|Born||Dinah Nadyejda Ginsburg
17 September 1920
Hampstead, London, England
|Died||25 November 2012
Northwood, London, England
Dinah Sheridan (17 September 1920 – 25 November 2012) was an English actress with a career spanning seven decades. She was best known for roles in comedies and appeared in many films starting in the 1930s, including Genevieve (1953) and The Railway Children (1970). She acted extensively on stage and in television, including appearing in the long-running 1980s sitcom Don't Wait Up.
Early life and career
Her father was born in Osaka, Japan, to a Jewish father of Russian descent. Her mother was born in Kew, Surrey, to parents of German descent. Her parents were photographers commissioned as "Studio Lisa" by the Queen Mother and her daughter, Elizabeth II to photograph the royal family and such events as royal pantomimes. She was educated at Sherrards School in Welwyn Garden City, Hertfordshire and the Italia Conti Stage School.
In 1932, at age 11, she debuted professionally in Where the Rainbow Ends at the Holborn Empire. She changed her name to Dinah Sheridan, which she selected from a phone book, to play Wendy, at the age of 15, in a long-running theatrical production of Peter Pan starring Jean Forbes-Robertson. Her parents changed their surname to Sheridan at the same time. Her first feature film was Give My Heart (1935). She began to appear on television in 1936 when the medium was in its infancy, in Picture Page and appeared in several early films, including Father Steps Out (1937). She had starring role in 1938 in Irish and Proud of It.
She postponed her acting career to serve for two years as an ambulance driver at the start of World War II. at Welwyn Garden City, where she participated in repertory theatre. After marrying Jimmy Hanley in 1942, she appeared in several films with him. Notable films in the 1940s Salute John Citizen, Get Cracking (with George Formby) and Murder in Reverse. At the end of the decade, she played Jane Huggett in The Huggetts Abroad and appeared as "Steve" in two Paul Temple films, Calling Paul Temple and Paul Temple's Triumph.
She received wide acknowledgement for her acting in 1951 as the game warden’s wife in a film about African wildlife, Where No Vultures Fly. Several supporting roles followed, including as Arthur Sullivan's disappointed early love in the biopic The Story of Gilbert and Sullivan. She made two dozen films by 1953, and among her most noted roles was her starring turn as Wendy McKim in the comedy Genevieve (1953), where her "comic instinct and control were precise and stylish."
Her second husband, businessman John Davis, whom she married in 1954, insisted that she quit acting and stay at home with her children. After their 1965 divorce, she resumed her career, at first "bringing wit and elegance to a succession of West End comedies, farces and thrillers", including Let’s All Go Down the Strand (1967), The Card (1973), The Pleasure of His Company (1976 revival), A Murder Is Announced (1977), Present Laughter (1981) and a several other stage roles. She found success as the mother in the film version of The Railway Children (1970) and as Angela in the long-running 1980s British sitcom, Don't Wait Up (1983–90). She made only one more film after The Railway Children, The Mirror Crack'd (1980), which starred Elizabeth Taylor and Rock Hudson, with Angela Lansbury as Miss Marple.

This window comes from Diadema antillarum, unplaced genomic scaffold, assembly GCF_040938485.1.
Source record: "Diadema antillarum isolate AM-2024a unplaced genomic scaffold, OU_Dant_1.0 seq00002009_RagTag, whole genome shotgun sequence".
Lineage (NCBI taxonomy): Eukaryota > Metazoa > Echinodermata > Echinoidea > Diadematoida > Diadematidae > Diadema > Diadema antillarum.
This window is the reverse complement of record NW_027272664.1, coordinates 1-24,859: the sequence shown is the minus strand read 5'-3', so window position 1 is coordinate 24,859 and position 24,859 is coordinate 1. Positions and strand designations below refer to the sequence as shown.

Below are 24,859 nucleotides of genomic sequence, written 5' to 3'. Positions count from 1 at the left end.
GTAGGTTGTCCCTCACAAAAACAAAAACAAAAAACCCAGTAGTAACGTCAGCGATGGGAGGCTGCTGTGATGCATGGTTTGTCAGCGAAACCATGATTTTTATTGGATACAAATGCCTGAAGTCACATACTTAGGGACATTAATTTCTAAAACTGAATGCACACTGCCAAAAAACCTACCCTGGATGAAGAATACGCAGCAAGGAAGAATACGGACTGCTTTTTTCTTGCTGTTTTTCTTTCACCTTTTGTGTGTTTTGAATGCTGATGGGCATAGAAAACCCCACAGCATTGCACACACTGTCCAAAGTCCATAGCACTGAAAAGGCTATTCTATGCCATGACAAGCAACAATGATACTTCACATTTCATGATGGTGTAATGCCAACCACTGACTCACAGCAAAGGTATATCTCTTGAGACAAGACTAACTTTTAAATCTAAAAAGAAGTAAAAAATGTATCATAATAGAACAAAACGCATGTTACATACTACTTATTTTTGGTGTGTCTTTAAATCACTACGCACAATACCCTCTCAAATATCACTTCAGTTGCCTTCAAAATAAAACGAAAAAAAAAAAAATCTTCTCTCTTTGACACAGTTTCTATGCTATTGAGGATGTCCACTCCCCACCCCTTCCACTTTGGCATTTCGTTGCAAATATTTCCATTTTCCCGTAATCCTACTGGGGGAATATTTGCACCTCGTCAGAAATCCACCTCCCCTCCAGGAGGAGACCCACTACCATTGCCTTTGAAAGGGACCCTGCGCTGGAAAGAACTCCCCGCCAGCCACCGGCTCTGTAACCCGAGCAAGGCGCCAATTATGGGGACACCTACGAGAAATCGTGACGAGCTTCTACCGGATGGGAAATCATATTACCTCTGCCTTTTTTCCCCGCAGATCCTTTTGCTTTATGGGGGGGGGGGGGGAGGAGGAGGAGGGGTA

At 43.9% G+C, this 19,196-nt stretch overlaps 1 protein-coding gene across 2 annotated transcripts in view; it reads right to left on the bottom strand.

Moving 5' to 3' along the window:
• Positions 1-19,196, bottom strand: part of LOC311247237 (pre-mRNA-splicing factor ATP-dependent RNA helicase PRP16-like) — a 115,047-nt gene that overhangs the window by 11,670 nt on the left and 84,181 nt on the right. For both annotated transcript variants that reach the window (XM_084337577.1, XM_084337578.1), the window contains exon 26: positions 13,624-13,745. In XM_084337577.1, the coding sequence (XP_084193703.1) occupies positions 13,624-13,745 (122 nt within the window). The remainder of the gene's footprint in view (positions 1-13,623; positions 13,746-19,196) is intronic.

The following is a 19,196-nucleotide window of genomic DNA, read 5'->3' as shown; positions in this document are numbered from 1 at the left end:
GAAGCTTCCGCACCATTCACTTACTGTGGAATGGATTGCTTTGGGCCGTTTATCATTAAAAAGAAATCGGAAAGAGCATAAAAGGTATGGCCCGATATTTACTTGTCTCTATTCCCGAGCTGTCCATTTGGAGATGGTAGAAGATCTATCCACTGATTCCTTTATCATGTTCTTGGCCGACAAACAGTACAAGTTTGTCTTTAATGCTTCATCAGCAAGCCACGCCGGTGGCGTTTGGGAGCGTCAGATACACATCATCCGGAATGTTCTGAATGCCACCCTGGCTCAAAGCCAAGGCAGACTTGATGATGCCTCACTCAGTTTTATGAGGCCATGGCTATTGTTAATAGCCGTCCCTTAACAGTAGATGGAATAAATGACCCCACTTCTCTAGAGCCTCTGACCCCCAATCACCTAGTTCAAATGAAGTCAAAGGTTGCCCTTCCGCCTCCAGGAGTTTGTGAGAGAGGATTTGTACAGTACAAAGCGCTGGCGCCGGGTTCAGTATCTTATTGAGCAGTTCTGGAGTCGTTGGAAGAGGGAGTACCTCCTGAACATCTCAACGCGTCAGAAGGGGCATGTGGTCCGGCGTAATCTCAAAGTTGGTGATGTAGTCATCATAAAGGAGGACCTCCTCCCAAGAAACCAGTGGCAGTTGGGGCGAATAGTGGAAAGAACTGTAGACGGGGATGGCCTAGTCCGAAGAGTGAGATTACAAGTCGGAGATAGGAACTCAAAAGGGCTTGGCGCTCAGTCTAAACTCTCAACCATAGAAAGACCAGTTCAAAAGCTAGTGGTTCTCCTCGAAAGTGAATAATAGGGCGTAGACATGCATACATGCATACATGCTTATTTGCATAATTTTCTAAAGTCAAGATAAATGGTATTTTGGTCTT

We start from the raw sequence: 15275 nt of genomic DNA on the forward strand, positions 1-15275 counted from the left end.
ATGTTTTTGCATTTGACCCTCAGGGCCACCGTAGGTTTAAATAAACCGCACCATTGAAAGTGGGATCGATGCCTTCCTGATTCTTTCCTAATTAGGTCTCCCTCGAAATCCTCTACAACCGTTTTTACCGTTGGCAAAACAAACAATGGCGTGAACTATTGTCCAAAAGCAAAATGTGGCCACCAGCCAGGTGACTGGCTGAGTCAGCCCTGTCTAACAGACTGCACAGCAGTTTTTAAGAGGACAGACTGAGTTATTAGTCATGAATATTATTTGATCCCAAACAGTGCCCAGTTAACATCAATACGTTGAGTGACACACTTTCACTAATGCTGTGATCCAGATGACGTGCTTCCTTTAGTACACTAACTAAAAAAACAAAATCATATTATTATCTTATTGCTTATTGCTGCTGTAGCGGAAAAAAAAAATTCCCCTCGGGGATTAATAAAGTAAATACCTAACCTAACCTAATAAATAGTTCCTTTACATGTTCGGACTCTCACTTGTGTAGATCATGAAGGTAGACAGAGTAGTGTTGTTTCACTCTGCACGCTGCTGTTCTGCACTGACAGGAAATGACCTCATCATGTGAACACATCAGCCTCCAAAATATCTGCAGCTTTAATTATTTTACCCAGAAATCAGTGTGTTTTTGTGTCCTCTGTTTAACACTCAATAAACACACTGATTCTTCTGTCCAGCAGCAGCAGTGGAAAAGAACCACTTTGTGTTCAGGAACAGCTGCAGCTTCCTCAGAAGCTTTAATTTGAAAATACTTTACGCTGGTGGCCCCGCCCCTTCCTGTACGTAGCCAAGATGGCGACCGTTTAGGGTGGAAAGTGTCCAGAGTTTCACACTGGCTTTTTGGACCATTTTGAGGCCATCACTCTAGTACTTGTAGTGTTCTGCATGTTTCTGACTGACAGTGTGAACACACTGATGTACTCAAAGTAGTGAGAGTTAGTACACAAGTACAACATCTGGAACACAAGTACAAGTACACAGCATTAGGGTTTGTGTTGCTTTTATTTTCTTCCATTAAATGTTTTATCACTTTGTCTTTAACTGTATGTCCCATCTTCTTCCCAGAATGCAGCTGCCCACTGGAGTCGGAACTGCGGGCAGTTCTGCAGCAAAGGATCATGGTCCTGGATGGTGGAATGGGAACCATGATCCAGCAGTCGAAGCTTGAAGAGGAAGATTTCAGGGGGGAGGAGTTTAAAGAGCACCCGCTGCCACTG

Sheridan was the subject of the UK TV show This Is Your Life in 1979. In 1983 she made a guest appearance in the BBC science fiction television series Doctor Who as the Time Lady Chancellor Flavia in the 20th anniversary special, "The Five Doctors". Among other television roles, she appeared several times in the mini-series The Winning Streak (1985) and the series Just Us (1992) and in the game show Countdown. She played Clare in the 1994 TV sitcom All Night Long. Her last role was in 1999 as Kathleen Gilmore in the Jonathan Creek television episode "Miracle in Crooked Lane".
Sheridan married four times: first to actor Jimmy Hanley (1942–1952), with whom she had three children, then to business executive John Davis (1954–1965), then to actor John Merivale (1986–1990, his death) and finally to Aubrey Ison (1992–2007, his death).
Her son Jeremy Hanley became an accountant and Conservative Party politician. Her daughter Jenny Hanley became an actress and a co-presenter of the British television series Magpie. Another daughter died in infancy.
- Press Association. "Film star Dinah Sheridan dies aged 92". The Guardian. Retrieved 2012-11-25.
- Williams, Amanda. Actress Dinah Sheridan who starred in The Railway Children dies aged 92"
Mail Online, 26 November 2012; Gray, Sadie. "Dinah Sheridan, actress and English rose dies aged 92", The Times, 25 November 2012
- Barker, Dennis. Dinah Sheridan, The Guardian, film obituary. Retrieved 26 November 2012
- 6:42PM GMT 25 November 2012. "Dinah Sheridan". Telegraph. Retrieved 2012-11-26.
- Lisa Sheridan profile at the Alan Cash website, accessed 30 November 2012
- "BBC News - Actress Dinah Sheridan dies at 92". Bbc.co.uk. Retrieved 2012-11-25.
- Sheridan, Lisa. From cabbages to kings: the autobiography of Lisa Sheridan. Odhams Press (1955); ASIN: B00563O2OG (paperback)
- Dinah Sheridan at the Internet Movie Database
- Dinah Sheridan recalls her appearance on This Is Your Life